Then, the one that we’re most fond of, the one that I personally think helps the most people have a greater sense of confidence is to diversify your time horizon. See, once you’re retired, time is the one asset that you have less and less of every year as you’re transitioning through retirement. A severe shock to your portfolio, especially in the early years, could be devastating. If we know that the money that we need for income in the short-term isn’t going to be in a safe bucket that we’re pulling out of and then, as we go out in time, we take more risk with the assets. To me, it not only makes a lot of sense logically, it makes a lot of sense from a fee standpoint in terms of helping reduce your overall fee structure. It makes a lot of sense for clients to know exactly where they’re pulling the money from and they’re not pulling money out of an account that can fall in value for those first couple of years of retirement.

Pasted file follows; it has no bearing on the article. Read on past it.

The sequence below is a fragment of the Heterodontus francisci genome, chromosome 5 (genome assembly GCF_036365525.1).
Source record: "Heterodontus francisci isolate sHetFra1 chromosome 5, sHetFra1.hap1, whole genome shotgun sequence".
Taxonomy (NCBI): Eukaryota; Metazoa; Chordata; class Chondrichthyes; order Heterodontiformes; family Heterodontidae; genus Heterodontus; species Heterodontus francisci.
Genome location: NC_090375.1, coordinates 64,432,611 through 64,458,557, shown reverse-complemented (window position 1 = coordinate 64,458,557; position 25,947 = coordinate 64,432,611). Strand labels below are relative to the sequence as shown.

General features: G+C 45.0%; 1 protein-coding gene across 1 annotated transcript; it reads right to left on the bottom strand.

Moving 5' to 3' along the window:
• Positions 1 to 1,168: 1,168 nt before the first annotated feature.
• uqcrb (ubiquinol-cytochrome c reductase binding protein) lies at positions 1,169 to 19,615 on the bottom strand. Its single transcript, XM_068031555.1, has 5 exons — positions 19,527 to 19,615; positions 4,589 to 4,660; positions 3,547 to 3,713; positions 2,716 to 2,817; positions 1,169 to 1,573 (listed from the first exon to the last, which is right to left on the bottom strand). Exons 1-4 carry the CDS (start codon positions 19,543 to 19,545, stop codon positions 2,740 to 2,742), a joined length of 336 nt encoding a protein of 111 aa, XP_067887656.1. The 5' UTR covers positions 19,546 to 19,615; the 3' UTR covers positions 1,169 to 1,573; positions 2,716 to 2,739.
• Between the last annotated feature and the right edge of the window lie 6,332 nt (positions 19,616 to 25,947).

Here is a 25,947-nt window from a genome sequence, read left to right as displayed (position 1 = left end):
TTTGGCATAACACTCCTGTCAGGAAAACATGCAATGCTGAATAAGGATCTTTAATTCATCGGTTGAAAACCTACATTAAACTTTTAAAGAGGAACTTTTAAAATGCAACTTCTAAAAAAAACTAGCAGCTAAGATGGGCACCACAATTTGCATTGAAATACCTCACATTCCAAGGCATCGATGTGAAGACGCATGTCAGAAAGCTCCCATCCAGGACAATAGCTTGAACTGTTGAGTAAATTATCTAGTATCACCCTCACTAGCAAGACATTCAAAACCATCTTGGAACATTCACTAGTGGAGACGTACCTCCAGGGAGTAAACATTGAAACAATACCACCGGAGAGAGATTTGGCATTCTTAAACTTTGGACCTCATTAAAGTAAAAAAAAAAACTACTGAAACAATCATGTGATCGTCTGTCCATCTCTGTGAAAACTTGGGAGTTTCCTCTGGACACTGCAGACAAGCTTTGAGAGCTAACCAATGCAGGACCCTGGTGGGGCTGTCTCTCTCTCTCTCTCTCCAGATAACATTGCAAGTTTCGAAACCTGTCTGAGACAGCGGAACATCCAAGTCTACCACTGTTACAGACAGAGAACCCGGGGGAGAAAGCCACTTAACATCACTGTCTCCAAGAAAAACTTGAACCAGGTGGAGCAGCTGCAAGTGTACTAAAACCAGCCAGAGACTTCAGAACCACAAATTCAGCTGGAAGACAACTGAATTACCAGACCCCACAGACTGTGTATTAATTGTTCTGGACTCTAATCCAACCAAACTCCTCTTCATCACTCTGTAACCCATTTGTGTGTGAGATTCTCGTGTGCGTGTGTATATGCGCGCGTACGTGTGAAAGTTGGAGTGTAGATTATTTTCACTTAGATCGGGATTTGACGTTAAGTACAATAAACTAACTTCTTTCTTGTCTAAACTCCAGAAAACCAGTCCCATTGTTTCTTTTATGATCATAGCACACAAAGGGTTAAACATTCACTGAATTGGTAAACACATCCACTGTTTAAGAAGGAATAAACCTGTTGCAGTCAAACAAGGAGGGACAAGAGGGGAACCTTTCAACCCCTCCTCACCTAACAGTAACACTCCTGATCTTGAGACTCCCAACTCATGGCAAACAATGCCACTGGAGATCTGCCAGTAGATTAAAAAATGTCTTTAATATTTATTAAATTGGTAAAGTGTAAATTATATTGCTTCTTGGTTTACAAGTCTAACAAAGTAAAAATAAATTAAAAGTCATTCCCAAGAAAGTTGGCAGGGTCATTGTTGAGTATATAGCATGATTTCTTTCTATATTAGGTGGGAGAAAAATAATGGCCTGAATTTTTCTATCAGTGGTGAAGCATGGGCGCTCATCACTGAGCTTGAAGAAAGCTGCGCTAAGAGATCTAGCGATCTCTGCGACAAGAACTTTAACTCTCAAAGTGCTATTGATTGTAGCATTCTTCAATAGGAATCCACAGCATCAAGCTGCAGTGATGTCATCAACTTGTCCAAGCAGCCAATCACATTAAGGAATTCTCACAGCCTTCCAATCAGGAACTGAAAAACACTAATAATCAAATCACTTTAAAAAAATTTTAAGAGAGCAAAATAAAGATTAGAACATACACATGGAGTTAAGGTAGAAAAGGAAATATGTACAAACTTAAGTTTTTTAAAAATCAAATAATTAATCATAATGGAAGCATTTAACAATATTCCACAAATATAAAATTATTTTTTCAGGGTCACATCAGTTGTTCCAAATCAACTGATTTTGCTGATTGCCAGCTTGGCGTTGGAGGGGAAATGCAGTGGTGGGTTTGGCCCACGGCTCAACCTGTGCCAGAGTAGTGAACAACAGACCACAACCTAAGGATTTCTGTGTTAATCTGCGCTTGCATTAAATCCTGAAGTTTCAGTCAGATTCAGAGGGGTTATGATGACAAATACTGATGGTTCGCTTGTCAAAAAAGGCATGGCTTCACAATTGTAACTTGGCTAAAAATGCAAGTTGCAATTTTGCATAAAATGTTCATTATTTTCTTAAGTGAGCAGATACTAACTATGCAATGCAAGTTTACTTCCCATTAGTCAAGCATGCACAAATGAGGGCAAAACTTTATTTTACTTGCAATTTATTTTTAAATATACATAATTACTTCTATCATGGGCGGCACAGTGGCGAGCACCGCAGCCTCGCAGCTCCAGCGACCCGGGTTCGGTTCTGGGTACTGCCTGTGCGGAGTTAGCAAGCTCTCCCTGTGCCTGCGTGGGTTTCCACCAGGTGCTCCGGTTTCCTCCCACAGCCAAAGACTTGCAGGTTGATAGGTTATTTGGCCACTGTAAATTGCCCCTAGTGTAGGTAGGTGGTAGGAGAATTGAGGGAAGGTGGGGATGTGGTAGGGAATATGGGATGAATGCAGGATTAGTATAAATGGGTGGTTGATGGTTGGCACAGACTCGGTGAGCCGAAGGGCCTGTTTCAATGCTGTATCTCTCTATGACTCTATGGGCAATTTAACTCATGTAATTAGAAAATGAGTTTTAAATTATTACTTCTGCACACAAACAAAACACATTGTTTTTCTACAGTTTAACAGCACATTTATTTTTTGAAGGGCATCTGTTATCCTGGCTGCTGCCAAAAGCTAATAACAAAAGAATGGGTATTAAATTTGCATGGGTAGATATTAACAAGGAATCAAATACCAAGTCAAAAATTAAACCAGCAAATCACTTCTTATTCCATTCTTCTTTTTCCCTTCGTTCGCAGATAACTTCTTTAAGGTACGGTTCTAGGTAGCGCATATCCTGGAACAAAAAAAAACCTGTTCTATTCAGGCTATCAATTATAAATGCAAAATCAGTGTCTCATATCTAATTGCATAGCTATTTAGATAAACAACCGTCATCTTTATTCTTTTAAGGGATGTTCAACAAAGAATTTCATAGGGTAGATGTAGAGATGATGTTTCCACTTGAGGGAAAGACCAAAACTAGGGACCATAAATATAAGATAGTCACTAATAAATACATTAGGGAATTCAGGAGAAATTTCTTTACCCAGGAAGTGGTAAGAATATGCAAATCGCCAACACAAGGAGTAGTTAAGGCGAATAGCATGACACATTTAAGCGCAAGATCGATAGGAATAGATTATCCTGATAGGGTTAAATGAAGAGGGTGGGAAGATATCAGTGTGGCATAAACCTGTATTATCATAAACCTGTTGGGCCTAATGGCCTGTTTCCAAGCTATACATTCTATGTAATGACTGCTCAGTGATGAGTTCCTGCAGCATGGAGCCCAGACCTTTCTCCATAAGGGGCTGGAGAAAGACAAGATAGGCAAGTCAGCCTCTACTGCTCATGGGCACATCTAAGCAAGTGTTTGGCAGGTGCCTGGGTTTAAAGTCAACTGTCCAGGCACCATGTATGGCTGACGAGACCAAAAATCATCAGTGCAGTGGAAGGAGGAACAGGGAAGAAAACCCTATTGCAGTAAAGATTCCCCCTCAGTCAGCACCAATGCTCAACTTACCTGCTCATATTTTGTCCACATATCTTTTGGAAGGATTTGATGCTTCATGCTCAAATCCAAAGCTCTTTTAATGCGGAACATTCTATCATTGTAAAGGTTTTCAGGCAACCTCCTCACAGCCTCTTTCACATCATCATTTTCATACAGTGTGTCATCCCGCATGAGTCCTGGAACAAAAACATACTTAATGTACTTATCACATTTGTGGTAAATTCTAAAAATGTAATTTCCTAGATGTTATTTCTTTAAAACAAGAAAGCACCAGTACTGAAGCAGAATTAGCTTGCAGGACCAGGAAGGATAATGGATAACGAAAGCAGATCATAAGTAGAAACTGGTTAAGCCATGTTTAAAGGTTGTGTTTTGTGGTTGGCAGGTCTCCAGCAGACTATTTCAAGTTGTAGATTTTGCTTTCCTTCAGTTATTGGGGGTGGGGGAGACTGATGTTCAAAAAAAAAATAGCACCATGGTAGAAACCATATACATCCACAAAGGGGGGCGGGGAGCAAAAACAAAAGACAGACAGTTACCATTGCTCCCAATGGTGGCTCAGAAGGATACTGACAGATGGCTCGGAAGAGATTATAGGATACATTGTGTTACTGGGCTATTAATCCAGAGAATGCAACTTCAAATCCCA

Again, you have to have saved enough for it to work, but I just think it’s a beautiful thing when you can structure it that way and that’s my preferred method. We do these webinars all the time, Emilia, where people can plug in. They can go to Sound Retirement Planning, signup. I don’t think we have one coming up until January, but if they want to see what this actually looks like, what a good structure looks like, maybe they’re trying to do it on their own. They can go check that out.
Do we have time for a few more questions or a couple more questions, Jason?
Jason: Let’s try to do one more.
All right. This has kind of been a big question with some recent things from last year, but can you elaborate more on what is a fiduciary? People wanted to know.